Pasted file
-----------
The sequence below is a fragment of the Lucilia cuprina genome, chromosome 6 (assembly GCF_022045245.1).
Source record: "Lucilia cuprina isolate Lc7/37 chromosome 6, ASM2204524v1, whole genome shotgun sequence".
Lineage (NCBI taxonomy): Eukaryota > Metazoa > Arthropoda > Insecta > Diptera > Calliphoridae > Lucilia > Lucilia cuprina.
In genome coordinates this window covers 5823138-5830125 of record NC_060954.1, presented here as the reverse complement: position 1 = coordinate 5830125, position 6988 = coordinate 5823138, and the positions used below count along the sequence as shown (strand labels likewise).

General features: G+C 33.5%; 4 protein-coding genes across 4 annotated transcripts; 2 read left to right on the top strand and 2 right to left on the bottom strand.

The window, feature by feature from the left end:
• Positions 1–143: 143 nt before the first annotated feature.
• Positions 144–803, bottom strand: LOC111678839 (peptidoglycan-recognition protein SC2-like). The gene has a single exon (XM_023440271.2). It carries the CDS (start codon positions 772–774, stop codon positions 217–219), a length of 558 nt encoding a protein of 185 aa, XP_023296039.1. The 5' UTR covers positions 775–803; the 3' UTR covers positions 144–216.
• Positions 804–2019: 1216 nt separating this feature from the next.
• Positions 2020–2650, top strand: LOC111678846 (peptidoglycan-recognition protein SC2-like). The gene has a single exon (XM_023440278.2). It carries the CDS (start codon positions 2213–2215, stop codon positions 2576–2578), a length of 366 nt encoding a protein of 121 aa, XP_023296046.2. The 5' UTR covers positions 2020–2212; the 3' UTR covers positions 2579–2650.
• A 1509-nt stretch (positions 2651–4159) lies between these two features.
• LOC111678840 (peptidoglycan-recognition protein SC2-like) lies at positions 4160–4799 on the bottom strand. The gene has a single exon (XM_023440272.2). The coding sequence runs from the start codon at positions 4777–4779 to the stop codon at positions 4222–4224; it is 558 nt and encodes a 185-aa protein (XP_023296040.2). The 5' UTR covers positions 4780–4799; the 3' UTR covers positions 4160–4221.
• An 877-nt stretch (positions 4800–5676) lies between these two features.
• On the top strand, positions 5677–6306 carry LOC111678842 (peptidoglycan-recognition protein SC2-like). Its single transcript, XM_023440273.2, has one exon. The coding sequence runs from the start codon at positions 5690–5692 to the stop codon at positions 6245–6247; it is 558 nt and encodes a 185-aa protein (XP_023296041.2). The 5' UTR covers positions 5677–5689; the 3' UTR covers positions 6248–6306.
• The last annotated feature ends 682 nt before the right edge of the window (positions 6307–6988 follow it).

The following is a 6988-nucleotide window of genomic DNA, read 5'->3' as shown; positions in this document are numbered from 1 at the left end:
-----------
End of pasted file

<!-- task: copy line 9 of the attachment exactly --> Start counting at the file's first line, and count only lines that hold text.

• Positions 804–2019: 1216 nt separating this feature from the next.